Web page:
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A Cook's Guide to Mushrooms

You say you’re a true-blue carnivore? Fine. 

But there are times when you want to slip something a little different onto the grill, something that provides a rich, meaty flavor—without the meat. And if it was good for you, well so much the better.

Meet the mushroom.

Long considered just a sautéed sidekick to burgers and steaks, this Clark Kent of the fungus world is actually a nutritional Superman. Mushrooms are a good low-calorie source of the trace mineral selenium as well as a number of antioxidants.

While several types of mushroom, especially reishi and shiitake, are being researched for their beneficial effects, even the plain old white button variety has shown impressive health-supporting skills.

The button mushroom is the most common type, accounting for 90% of all mushrooms eaten in the US. It has a mild, go-with-anything flavor that makes it the perfect addition to pasta, pizza and salads.

The crimini and portobello are actually two stages of the same mushroom. The young crimini has a deeper flavor than white mushrooms, although not as deep as the fully mature portobello. The portobello’s large size and dense texture makes it the perfect meat substitute, as in the wrap recipe shown here.

The shiitake is another large mushroom. It has a rich, woodsy flavor that only comes out when it is cooked—it’s great stir-fried. The rippling, frond-like maitake, also called “hen of the woods,” features a robust taste that makes it a suitable in both main and side dishes.

When shopping, find mushrooms that are firm and plump with smooth, dry surfaces. Closed gills indicate a more delicate flavor, while exposed gills promise a deeper, richer taste.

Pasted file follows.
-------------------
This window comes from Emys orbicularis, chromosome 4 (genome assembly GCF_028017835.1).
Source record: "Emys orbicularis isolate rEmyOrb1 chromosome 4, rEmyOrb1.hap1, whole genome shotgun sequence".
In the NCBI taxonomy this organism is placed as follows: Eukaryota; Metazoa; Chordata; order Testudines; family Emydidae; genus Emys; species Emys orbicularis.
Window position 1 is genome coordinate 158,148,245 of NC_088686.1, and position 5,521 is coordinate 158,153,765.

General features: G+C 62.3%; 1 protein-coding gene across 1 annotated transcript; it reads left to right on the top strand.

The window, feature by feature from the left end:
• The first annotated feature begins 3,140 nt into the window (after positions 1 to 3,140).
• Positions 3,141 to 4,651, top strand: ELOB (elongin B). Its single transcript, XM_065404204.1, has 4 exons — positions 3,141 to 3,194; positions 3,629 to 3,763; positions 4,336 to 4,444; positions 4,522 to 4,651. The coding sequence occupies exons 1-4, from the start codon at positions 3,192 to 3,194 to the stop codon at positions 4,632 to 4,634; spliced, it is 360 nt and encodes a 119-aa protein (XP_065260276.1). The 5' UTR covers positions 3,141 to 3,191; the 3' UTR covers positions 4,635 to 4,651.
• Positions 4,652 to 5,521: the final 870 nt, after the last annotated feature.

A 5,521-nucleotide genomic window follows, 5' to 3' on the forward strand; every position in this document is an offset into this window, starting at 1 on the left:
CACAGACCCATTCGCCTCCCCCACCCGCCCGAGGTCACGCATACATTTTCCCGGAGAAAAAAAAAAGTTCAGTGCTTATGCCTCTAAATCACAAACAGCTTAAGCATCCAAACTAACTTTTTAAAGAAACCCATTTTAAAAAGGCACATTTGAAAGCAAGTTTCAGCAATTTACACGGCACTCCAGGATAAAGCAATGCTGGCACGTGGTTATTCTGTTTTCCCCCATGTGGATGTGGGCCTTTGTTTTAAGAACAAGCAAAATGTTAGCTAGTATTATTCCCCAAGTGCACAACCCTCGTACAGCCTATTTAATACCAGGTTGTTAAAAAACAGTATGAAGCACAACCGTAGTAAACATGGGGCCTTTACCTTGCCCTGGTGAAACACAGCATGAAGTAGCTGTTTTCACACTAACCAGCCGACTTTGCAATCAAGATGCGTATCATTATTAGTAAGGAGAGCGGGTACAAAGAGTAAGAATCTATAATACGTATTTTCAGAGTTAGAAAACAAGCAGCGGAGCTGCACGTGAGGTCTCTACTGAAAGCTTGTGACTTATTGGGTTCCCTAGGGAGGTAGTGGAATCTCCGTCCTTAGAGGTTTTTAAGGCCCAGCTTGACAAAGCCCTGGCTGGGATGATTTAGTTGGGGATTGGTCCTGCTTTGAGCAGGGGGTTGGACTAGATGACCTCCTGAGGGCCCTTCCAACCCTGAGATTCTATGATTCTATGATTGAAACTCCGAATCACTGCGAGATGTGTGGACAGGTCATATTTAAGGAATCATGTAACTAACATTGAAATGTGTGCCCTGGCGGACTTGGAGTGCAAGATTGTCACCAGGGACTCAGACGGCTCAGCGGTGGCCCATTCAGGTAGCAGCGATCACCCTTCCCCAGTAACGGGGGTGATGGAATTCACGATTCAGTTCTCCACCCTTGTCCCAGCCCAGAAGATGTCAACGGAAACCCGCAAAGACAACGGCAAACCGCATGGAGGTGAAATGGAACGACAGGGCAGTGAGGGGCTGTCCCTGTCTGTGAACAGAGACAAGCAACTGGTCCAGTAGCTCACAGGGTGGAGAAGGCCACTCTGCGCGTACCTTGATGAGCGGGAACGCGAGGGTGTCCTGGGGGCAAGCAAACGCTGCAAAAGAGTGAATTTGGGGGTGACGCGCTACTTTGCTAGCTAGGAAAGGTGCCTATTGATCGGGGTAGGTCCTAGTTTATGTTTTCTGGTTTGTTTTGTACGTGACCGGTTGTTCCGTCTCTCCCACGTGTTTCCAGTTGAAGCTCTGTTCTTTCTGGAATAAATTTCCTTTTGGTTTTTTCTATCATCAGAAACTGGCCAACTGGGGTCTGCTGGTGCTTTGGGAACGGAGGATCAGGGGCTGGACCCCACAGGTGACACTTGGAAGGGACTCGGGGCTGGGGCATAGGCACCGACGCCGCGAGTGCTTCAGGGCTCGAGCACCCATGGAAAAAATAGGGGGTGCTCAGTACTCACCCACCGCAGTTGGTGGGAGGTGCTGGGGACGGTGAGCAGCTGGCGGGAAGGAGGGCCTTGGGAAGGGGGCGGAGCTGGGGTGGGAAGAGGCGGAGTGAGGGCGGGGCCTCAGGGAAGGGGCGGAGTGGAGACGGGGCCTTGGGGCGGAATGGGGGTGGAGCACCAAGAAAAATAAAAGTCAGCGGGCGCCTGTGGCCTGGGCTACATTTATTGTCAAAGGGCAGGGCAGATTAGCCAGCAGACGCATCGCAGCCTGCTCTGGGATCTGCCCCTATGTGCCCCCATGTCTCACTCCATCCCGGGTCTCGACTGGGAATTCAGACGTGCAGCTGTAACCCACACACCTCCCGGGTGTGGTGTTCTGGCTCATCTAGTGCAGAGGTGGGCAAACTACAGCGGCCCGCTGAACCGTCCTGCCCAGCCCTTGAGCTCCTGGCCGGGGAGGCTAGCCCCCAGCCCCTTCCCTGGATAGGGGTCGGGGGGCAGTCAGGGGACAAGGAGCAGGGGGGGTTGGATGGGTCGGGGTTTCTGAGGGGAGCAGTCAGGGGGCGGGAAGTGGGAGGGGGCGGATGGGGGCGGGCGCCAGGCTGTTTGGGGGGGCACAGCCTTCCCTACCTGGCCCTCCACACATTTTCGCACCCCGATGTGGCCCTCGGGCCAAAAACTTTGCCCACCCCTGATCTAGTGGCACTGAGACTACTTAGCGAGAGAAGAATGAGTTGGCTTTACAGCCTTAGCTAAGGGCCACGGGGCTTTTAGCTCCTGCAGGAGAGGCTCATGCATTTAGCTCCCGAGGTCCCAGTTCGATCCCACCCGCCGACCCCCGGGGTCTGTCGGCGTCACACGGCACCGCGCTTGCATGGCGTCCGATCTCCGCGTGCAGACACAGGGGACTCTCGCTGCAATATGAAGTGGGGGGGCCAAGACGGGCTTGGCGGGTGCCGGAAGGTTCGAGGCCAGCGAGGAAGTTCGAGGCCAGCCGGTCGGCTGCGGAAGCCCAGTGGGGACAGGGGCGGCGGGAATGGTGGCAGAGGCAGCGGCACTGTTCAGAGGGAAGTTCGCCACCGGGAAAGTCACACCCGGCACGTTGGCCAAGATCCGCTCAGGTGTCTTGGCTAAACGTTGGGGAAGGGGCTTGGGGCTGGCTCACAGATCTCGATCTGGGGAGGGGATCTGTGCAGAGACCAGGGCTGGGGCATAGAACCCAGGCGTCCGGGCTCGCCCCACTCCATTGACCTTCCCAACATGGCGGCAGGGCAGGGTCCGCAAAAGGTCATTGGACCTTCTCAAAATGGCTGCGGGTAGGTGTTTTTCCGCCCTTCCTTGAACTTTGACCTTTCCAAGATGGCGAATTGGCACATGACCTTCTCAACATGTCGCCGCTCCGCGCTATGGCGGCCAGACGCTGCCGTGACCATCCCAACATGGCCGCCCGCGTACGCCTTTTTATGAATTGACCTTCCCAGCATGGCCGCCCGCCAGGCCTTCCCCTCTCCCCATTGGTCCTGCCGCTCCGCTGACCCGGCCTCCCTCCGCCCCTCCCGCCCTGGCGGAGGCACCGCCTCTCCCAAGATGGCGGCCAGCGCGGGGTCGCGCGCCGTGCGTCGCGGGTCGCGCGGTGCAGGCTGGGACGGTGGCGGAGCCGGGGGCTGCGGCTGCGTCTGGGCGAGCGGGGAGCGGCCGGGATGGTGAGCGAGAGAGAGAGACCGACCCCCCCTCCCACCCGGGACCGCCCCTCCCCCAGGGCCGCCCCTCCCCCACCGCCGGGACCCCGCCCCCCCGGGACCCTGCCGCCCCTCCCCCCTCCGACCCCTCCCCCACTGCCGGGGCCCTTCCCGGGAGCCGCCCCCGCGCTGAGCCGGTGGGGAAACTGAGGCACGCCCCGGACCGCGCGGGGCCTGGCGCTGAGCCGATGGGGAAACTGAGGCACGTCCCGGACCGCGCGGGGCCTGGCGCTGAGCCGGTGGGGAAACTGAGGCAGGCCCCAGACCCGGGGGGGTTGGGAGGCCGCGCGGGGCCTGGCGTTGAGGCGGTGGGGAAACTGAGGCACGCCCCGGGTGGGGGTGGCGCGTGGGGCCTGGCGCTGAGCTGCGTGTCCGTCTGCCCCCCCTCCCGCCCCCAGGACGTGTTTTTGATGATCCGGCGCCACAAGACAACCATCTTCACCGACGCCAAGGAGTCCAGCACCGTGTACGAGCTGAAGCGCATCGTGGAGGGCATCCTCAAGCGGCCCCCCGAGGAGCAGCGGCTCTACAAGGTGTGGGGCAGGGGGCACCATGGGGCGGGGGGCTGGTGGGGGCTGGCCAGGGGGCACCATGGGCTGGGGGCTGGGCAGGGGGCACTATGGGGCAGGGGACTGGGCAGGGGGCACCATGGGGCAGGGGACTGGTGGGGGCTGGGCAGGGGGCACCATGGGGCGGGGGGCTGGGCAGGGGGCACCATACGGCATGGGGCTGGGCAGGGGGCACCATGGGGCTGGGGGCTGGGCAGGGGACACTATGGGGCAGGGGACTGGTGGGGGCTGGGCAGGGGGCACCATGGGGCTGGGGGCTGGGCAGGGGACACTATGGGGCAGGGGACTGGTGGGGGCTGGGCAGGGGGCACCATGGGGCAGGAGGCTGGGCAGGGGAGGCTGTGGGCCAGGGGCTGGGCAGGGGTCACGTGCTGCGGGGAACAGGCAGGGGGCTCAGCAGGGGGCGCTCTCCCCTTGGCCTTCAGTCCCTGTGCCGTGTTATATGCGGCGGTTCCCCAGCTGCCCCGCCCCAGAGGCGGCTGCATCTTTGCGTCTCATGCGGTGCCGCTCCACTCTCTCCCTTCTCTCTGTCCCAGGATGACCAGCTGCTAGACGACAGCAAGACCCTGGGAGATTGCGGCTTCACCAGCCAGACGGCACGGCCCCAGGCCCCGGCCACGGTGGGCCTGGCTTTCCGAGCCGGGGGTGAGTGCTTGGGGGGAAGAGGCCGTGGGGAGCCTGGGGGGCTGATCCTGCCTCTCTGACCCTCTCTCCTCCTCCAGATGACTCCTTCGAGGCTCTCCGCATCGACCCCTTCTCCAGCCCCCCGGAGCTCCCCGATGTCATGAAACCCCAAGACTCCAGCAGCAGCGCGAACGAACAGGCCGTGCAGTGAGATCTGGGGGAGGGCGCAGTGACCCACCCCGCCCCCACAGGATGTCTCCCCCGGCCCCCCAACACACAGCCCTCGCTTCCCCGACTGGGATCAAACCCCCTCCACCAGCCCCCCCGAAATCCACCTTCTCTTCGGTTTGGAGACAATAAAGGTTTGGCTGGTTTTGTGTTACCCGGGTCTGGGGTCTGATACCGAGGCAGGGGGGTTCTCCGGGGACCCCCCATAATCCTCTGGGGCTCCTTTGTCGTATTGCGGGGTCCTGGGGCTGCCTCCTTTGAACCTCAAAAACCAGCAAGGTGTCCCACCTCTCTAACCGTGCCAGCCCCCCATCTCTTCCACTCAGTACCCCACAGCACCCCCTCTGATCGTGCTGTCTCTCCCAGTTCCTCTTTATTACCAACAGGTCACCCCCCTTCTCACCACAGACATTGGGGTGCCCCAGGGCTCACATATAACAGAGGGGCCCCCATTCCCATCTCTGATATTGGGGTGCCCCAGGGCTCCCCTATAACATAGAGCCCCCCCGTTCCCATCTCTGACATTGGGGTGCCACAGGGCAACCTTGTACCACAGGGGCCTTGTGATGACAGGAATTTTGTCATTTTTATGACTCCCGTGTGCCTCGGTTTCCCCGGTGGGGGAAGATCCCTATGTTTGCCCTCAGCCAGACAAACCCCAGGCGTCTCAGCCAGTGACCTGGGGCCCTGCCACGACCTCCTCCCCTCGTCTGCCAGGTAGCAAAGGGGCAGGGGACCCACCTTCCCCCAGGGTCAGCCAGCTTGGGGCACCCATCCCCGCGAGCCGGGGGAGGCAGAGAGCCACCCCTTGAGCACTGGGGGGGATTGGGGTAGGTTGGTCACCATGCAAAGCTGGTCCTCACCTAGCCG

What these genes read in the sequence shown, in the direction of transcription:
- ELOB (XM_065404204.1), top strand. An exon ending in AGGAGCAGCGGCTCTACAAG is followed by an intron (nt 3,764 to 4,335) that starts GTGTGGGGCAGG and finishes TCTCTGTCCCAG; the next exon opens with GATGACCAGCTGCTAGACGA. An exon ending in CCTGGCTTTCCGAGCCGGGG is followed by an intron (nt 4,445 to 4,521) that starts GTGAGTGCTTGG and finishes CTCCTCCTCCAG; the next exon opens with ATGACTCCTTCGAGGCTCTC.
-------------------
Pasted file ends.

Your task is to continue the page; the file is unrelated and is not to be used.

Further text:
Refrigerate mushrooms in the original packaging; once opened, transfer unused mushrooms to a paper bag for cold storage. Clean them with a damp paper towel or rinse them quickly in cold water and pat dry.

MLT Wraps

Want a hearty vegetarian lunch? These mushroom-based wraps fill the bill.

4 large portobello mushrooms, sliced (or 8 oz white button mushrooms, quartered)

2–3 tbsp olive oil

1 tsp salt-free steak seasoning

salt, to taste

4 wraps

2 tsp fresh minced ginger

1/2 cup low-fat mayonnaise

2 cups fresh baby spinach

2 small tomatoes, thinly sliced 

1. If grilling: Brush mushrooms with olive oil and sprinkle with seasoning and salt. Once grill is hot, cook mushroom strips until deep brown, about 10 minutes. Turn and grill until golden, another 6–8 minutes.
2. If sauteing: Sprinkle mushrooms with seasoning and salt; heat olive oil in large non-stick skillet over medium-high heat. Add a single layer of mushrooms and cook without stirring for about 5 minutes or until mushrooms become red-brown on one side. Flip mushrooms and cook about 5 minutes more, until other side is the same color.
3. Meanwhile, warm wraps on the grill in foil or in a dry skillet. Stir ginger and mayo together and divide among wraps; top with spinach and tomatoes.
4. When mushrooms are done slice them into thinner strips (sprinkle with more seasoning, if desired) and place in wraps.

    Yield: 4 wraps

    Source:  The Mushroom Council and Flatout Wraps

    Download Recipe

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    **These statements have not been evaluated by the Food and Drug Administration. This product is not intended to diagnose, treat, cure or prevent any disease.

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